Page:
The chorus of warnings about the security vulnerabilities of the Internet of Things is getting louder. At last week’s SC Congress digital security conference, Independent Security Evaluators (ISE) executive partner Ted Harrington spoke emphatically about the risks involved in the burgeoning IoT device ecosystem.
The main problem, he asserted, is the same quality at the heart of the IoT: Interconnectivity. Few consumers will care if a connected light bulb is hacked, Harrington suggested, but that light bulb could be connected to a network linking devices containing or transmitting more sensitive information, such as financial data. Even today, the most popular Wi-Fi routers are highly vulnerable; the ISE team recently tested 13 leading brands, and managed to hack all of them. In an IoT context, that could expose a trove of sensitive data.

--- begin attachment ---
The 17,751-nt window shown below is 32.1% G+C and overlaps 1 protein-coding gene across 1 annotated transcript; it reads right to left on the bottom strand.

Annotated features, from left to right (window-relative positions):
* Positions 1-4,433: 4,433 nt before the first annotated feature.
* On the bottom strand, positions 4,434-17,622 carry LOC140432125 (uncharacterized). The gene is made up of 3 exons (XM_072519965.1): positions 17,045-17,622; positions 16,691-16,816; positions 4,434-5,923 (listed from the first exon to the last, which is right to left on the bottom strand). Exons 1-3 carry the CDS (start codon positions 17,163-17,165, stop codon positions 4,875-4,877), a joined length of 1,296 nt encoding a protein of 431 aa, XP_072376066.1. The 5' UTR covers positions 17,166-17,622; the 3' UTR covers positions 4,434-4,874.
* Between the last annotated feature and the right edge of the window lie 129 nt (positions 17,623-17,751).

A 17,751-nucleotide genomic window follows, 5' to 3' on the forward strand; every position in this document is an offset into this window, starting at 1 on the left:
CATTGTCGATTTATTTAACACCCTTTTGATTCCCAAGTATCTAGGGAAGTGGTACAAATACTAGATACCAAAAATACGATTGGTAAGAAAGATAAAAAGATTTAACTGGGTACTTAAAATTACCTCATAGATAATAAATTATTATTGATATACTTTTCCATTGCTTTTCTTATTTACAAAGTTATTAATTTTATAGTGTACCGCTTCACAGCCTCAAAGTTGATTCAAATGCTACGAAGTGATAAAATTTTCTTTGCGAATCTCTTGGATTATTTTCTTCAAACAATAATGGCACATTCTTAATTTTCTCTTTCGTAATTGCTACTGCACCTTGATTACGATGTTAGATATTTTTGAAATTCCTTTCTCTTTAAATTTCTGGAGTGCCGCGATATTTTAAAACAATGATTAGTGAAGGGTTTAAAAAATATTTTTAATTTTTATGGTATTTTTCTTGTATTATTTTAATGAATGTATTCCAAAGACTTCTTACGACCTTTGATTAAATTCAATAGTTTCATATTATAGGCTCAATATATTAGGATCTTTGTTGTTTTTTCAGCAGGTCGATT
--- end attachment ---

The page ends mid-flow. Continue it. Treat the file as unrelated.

“Connected devices enable attackers,” Mr. Harrington said. “That stuff’s not safe right now.”
It’s certainly not the first warning that has been issued about the IoT. A number of security experts have been raising the alarm, with calls for high-tech security measures such as biometric authentication to be employed on all manner of IoT devices. Fortunately, standards are starting to emerge, both from those imposed over comprehensive IoT platforms, and from industry associations like the AllSeen Alliance, which seeks to bring rivals and competitors together to work out agreed-upon standards including those related to security. A vulnerable IoT isn’t in anybody’s interest, save for the hackers.
Source: The Globe and Mail